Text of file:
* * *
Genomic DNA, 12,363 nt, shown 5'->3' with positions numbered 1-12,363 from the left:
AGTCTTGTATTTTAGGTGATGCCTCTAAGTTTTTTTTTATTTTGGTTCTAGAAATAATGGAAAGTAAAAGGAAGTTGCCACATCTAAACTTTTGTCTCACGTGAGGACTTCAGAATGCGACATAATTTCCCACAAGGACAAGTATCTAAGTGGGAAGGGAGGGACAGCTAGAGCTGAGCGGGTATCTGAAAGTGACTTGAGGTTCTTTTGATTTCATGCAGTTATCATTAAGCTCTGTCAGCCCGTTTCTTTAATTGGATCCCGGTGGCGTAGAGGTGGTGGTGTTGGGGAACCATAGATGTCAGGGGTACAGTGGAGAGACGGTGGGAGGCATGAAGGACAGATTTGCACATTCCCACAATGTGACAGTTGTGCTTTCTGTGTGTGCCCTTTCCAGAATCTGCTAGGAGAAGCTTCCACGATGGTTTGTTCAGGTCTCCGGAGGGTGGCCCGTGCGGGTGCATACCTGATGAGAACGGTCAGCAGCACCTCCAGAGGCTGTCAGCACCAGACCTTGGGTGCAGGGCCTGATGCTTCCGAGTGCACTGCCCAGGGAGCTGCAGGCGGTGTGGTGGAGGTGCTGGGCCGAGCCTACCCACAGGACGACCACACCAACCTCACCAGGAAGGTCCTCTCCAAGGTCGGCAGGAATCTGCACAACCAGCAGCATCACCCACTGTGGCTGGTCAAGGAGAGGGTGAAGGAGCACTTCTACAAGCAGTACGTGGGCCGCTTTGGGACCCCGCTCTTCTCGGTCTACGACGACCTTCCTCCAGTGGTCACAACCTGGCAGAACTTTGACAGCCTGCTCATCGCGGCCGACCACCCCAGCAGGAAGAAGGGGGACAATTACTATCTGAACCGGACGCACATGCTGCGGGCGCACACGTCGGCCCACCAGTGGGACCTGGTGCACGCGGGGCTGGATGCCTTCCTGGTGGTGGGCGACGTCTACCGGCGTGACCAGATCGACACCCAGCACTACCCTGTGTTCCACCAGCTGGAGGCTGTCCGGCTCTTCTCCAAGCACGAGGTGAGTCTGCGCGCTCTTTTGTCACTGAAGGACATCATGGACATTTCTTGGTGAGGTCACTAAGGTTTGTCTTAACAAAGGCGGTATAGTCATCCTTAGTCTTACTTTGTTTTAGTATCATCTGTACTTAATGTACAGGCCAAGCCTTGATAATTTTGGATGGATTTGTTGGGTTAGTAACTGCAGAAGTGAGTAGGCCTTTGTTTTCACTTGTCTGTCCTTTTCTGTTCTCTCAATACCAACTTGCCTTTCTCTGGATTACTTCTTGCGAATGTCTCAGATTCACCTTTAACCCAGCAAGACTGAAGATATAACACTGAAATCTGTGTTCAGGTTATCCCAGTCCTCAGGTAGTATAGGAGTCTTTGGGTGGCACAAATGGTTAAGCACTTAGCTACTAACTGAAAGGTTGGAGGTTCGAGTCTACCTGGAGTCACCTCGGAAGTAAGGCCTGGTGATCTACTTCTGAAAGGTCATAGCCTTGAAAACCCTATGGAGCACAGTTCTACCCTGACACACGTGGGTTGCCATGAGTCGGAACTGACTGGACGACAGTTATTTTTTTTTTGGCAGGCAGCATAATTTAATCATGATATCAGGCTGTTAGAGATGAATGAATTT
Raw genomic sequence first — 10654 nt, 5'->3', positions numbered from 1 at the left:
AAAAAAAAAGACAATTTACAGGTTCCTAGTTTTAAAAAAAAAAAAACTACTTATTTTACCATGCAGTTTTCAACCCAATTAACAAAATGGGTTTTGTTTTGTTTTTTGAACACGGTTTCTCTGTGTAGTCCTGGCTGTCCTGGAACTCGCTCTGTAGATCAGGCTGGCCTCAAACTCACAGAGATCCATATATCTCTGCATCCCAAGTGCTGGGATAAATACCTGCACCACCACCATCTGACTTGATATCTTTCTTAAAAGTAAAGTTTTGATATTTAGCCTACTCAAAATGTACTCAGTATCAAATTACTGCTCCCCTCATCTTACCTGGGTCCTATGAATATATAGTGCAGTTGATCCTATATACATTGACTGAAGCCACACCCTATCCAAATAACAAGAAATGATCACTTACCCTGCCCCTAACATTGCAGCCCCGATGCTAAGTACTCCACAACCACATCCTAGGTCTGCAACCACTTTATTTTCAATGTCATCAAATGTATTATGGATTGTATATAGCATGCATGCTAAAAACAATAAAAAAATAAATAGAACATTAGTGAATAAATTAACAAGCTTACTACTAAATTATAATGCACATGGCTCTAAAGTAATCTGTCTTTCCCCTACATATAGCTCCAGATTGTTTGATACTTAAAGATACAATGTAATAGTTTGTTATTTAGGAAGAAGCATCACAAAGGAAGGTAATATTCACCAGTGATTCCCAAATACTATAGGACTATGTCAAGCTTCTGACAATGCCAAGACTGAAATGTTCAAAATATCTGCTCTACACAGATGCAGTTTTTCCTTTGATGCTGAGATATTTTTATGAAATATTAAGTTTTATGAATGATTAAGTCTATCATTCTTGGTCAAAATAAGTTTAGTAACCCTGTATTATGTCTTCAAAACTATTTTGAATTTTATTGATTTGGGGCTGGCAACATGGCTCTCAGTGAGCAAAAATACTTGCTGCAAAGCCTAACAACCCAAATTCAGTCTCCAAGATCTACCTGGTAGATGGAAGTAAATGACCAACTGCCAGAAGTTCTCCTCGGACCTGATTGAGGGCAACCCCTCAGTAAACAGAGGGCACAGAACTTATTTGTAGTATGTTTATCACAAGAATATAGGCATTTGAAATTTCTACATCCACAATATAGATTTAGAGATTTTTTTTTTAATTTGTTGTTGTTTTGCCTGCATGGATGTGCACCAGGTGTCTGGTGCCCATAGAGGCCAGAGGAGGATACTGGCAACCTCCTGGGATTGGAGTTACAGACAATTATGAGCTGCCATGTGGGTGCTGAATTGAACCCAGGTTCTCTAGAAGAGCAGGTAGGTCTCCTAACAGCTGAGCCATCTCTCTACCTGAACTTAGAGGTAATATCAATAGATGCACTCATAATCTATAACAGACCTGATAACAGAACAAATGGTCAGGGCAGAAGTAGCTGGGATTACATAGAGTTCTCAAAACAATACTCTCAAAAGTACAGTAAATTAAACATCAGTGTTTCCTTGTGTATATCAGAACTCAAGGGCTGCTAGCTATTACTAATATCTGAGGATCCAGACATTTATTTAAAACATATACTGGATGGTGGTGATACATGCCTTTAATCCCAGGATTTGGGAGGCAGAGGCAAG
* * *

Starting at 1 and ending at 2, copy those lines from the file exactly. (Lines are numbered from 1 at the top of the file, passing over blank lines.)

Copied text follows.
Genomic DNA, 12,363 nt, shown 5'->3' with positions numbered 1-12,363 from the left:
AGTCTTGTATTTTAGGTGATGCCTCTAAGTTTTTTTTTATTTTGGTTCTAGAAATAATGGAAAGTAAAAGGAAGTTGCCACATCTAAACTTTTGTCTCACGTGAGGACTTCAGAATGCGACATAATTTCCCACAAGGACAAGTATCTAAGTGGGAAGGGAGGGACAGCTAGAGCTGAGCGGGTATCTGAAAGTGACTTGAGGTTCTTTTGATTTCATGCAGTTATCATTAAGCTCTGTCAGCCCGTTTCTTTAATTGGATCCCGGTGGCGTAGAGGTGGTGGTGTTGGGGAACCATAGATGTCAGGGGTACAGTGGAGAGACGGTGGGAGGCATGAAGGACAGATTTGCACATTCCCACAATGTGACAGTTGTGCTTTCTGTGTGTGCCCTTTCCAGAATCTGCTAGGAGAAGCTTCCACGATGGTTTGTTCAGGTCTCCGGAGGGTGGCCCGTGCGGGTGCATACCTGATGAGAACGGTCAGCAGCACCTCCAGAGGCTGTCAGCACCAGACCTTGGGTGCAGGGCCTGATGCTTCCGAGTGCACTGCCCAGGGAGCTGCAGGCGGTGTGGTGGAGGTGCTGGGCCGAGCCTACCCACAGGACGACCACACCAACCTCACCAGGAAGGTCCTCTCCAAGGTCGGCAGGAATCTGCACAACCAGCAGCATCACCCACTGTGGCTGGTCAAGGAGAGGGTGAAGGAGCACTTCTACAAGCAGTACGTGGGCCGCTTTGGGACCCCGCTCTTCTCGGTCTACGACGACCTTCCTCCAGTGGTCACAACCTGGCAGAACTTTGACAGCCTGCTCATCGCGGCCGACCACCCCAGCAGGAAGAAGGGGGACAATTACTATCTGAACCGGACGCACATGCTGCGGGCGCACACGTCGGCCCACCAGTGGGACCTGGTGCACGCGGGGCTGGATGCCTTCCTGGTGGTGGGCGACGTCTACCGGCGTGACCAGATCGACACCCAGCACTACCCTGTGTTCCACCAGCTGGAGGCTGTCCGGCTCTTCTCCAAGCACGAGGTGAGTCTGCGCGCTCTTTTGTCACTGAAGGACATCATGGACATTTCTTGGTGAGGTCACTAAGGTTTGTCTTAACAAAGGCGGTATAGTCATCCTTAGTCTTACTTTGTTTTAGTATCATCTGTACTTAATGTACAGGCCAAGCCTTGATAATTTTGGATGGATTTGTTGGGTTAGTAACTGCAGAAGTGAGTAGGCCTTTGTTTTCACTTGTCTGTCCTTTTCTGTTCTCTCAATACCAACTTGCCTTTCTCTGGATTACTTCTTGCGAATGTCTCAGATTCACCTTTAACCCAGCAAGACTGAAGATATAACACTGAAATCTGTGTTCAGGTTATCCCAGTCCTCAGGTAGTATAGGAGTCTTTGGGTGGCACAAATGGTTAAGCACTTAGCTACTAACTGAAAGGTTGGAGGTTCGAGTCTACCTGGAGTCACCTCGGAAGTAAGGCCTGGTGATCTACTTCTGAAAGGTCATAGCCTTGAAAACCCTATGGAGCACAGTTCTACCCTGACACACGTGGGTTGCCATGAGTCGGAACTGACTGGACGACAGTTATTTTTTTTTTGGCAGGCAGCATAATTTAATCATGATATCAGGCTGTTAGAGATGAATGAATTT